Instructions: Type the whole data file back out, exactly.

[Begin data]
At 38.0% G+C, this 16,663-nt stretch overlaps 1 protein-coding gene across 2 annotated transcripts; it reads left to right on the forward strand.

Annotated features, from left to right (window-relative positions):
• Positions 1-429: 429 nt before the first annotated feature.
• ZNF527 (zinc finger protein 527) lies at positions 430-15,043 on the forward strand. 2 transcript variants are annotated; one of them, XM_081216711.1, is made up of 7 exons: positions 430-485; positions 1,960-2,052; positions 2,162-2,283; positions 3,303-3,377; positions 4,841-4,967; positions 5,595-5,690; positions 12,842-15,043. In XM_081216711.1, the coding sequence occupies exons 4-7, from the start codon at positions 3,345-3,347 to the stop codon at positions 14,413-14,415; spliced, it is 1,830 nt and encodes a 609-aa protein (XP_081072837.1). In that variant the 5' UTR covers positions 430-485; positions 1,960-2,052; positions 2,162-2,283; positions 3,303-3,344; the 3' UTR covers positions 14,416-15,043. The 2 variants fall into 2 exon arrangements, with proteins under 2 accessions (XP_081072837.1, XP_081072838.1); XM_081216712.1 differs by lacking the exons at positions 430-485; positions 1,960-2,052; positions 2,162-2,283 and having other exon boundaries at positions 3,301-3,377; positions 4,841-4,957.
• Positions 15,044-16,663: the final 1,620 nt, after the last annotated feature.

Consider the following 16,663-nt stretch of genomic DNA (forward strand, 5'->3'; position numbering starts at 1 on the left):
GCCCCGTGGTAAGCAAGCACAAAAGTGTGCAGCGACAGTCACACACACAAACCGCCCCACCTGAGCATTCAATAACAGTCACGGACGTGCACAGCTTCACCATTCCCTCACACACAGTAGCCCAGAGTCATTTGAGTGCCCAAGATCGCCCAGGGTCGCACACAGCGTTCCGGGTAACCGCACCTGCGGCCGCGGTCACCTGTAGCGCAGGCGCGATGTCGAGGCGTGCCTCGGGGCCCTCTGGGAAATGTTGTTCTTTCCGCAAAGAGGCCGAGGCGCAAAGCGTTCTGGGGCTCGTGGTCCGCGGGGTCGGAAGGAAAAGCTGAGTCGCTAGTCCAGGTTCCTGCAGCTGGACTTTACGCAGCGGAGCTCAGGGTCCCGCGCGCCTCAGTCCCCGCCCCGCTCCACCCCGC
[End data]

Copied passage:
At 38.0% G+C, this 16,663-nt stretch overlaps 1 protein-coding gene across 2 annotated transcripts; it reads left to right on the forward strand.

Annotated features, from left to right (window-relative positions):
• Positions 1-429: 429 nt before the first annotated feature.
• ZNF527 (zinc finger protein 527) lies at positions 430-15,043 on the forward strand. 2 transcript variants are annotated; one of them, XM_081216711.1, is made up of 7 exons: positions 430-485; positions 1,960-2,052; positions 2,162-2,283; positions 3,303-3,377; positions 4,841-4,967; positions 5,595-5,690; positions 12,842-15,043. In XM_081216711.1, the coding sequence occupies exons 4-7, from the start codon at positions 3,345-3,347 to the stop codon at positions 14,413-14,415; spliced, it is 1,830 nt and encodes a 609-aa protein (XP_081072837.1). In that variant the 5' UTR covers positions 430-485; positions 1,960-2,052; positions 2,162-2,283; positions 3,303-3,344; the 3' UTR covers positions 14,416-15,043. The 2 variants fall into 2 exon arrangements, with proteins under 2 accessions (XP_081072837.1, XP_081072838.1); XM_081216712.1 differs by lacking the exons at positions 430-485; positions 1,960-2,052; positions 2,162-2,283 and having other exon boundaries at positions 3,301-3,377; positions 4,841-4,957.
• Positions 15,044-16,663: the final 1,620 nt, after the last annotated feature.

Consider the following 16,663-nt stretch of genomic DNA (forward strand, 5'->3'; position numbering starts at 1 on the left):
GCCCCGTGGTAAGCAAGCACAAAAGTGTGCAGCGACAGTCACACACACAAACCGCCCCACCTGAGCATTCAATAACAGTCACGGACGTGCACAGCTTCACCATTCCCTCACACACAGTAGCCCAGAGTCATTTGAGTGCCCAAGATCGCCCAGGGTCGCACACAGCGTTCCGGGTAACCGCACCTGCGGCCGCGGTCACCTGTAGCGCAGGCGCGATGTCGAGGCGTGCCTCGGGGCCCTCTGGGAAATGTTGTTCTTTCCGCAAAGAGGCCGAGGCGCAAAGCGTTCTGGGGCTCGTGGTCCGCGGGGTCGGAAGGAAAAGCTGAGTCGCTAGTCCAGGTTCCTGCAGCTGGACTTTACGCAGCGGAGCTCAGGGTCCCGCGCGCCTCAGTCCCCGCCCCGCTCCACCCCGC